Weeks of record rainfall in California won’t be enough to end a severe drought, but it will provide public water agencies that serve 27 million people with far more water than providers were told a month ago, they announced. state officials on Thursday.
The Department of Water Resources said public water agencies will now get 30% of what they had asked for, up from 5% that officials had previously announced in December. That’s because during the first three weeks of January, nine atmospheric rivers dumped an estimated 32 trillion gallons of rain and snow on California. It was enough water to increase storage at the state’s two largest reservoirs by a combined 66%.
“We’re not out of the California drought, but this certainly makes a significant dent,” said Karla Nemeth, director of the California Department of Water Resources.
California pumps water from its major rivers and streams and stores it in a bunch of reservoirs known as the State Water Project. State officials then deliver that water to 29 public agencies that supply drinking water to the state’s major population centers and irrigate 1,151 square miles (2,981 square kilometers) of farmland.
Years of drought have depleted many of those reservoirs to dangerously low levels, forcing significant cutbacks at water agencies across the state. Many agencies placed mandatory restrictions on customers, and Governor Gavin Newsom called on individuals and businesses to voluntarily reduce their water use by 15%.
The Southern California Metropolitan Water District, which includes major population centers like Los Angeles and San Diego counties, declared a drought emergency for all of its 19 million customers last month. It has imposed mandatory restrictions on 7 million customers, meaning they can only water their lawns one day a week.
Thursday’s announcement did not automatically end those restrictions. Adel Hagekhalil, the district’s general manager, said the additional water “will certainly help the communities most affected by this drought.” But he cautioned that “Southern California’s water challenges are far from over.”
The district gets approximately one-third of its water from the State Water Project, one-third from the Colorado River, and one-third from other sources. The Colorado River system has benefited from recent storms, but not to the same extent as California’s water system. Hagekhalil warned that southern California could “see significant drawdowns” of the Colorado River starting next year.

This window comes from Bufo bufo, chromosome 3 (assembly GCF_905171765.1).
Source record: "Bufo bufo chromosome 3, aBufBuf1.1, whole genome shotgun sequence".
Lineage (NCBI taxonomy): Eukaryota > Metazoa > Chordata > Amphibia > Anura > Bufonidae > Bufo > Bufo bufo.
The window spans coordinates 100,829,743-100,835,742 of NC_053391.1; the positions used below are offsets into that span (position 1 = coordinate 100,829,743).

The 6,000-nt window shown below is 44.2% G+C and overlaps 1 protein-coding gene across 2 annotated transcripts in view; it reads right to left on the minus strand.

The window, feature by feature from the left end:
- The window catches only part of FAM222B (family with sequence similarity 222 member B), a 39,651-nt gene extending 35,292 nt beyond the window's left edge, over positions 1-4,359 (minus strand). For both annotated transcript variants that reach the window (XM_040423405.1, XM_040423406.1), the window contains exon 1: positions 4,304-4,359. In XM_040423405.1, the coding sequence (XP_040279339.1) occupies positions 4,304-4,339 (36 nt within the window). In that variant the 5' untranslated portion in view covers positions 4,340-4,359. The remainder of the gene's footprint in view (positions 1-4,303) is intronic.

“To replenish local storage and reduce reliance on imported supplies, we all need to use water as efficiently as possible,” he said.
The US Drought Monitor said Thursday that severe drought has been reduced to moderate drought in most of the San Joaquin Valley and the lowest category, freak drought, has replaced moderate drought along the entire Central Coast. , including Monterey Bay.
However, most of the state remains in moderate to severe drought, with only a fraction on the north coast completely free of drought.
The worst drought categories, exceptional and extreme, were removed from California earlier this month.
Recent storms have highlighted how difficult it is to manage water in the West, where long dry spells are often punctuated by heavy periods of rain and snow that have officials scrambling to capture everything before it flows. towards the Pacific Ocean. Environmental regulations limit the amount of water state officials can remove from rivers, making sure to protect the habitat of endangered fish species.
But when strong storms hit, like the ones that hit the state in January, state officials say they are constrained more by aging infrastructure than environmental regulations. The State Water Project has been pumping at full capacity for the past several weeks, drawing water at 9,500 cubic feet per second (269 cubic meters per second). Meanwhile, Nemeth said the water is rushing into the ocean at 150,000 cubic feet per second (4,247 cubic meters per second).
California is trying to build seven new water storage projects, paid for in part by a $7.5 billion bond approved by voters in 2014. But those projects have taken nearly a decade to get off the ground amid a lengthy permitting process and approval.
Meanwhile, 17 years have passed since the State Water Project delivered 100% of its water allocation. State officials say part of the problem is climate change that causes more rain to evaporate into warmer air and seep into drier soil instead of flowing into the state’s rivers and streams.
State officials said Thursday they are cautiously optimistic about the rest of this year. California has twice as much snow in the Sierra Nevada compared to its historical average, and Thursday’s water announcement did not include how much water it will generate when it melts in the spring.
Heavy rain has saturated the soil, which means that when the snow melts in the Sierra Nevada this spring, less water will be absorbed by the dry ground and more will flow into the state’s reservoirs.
Still, even with the string of heavy rains, California’s water year, which runs from October 1 to September 30, is likely to be average.
“We can have intense dry conditions and intense wet conditions all in the same year,” Nemeth said.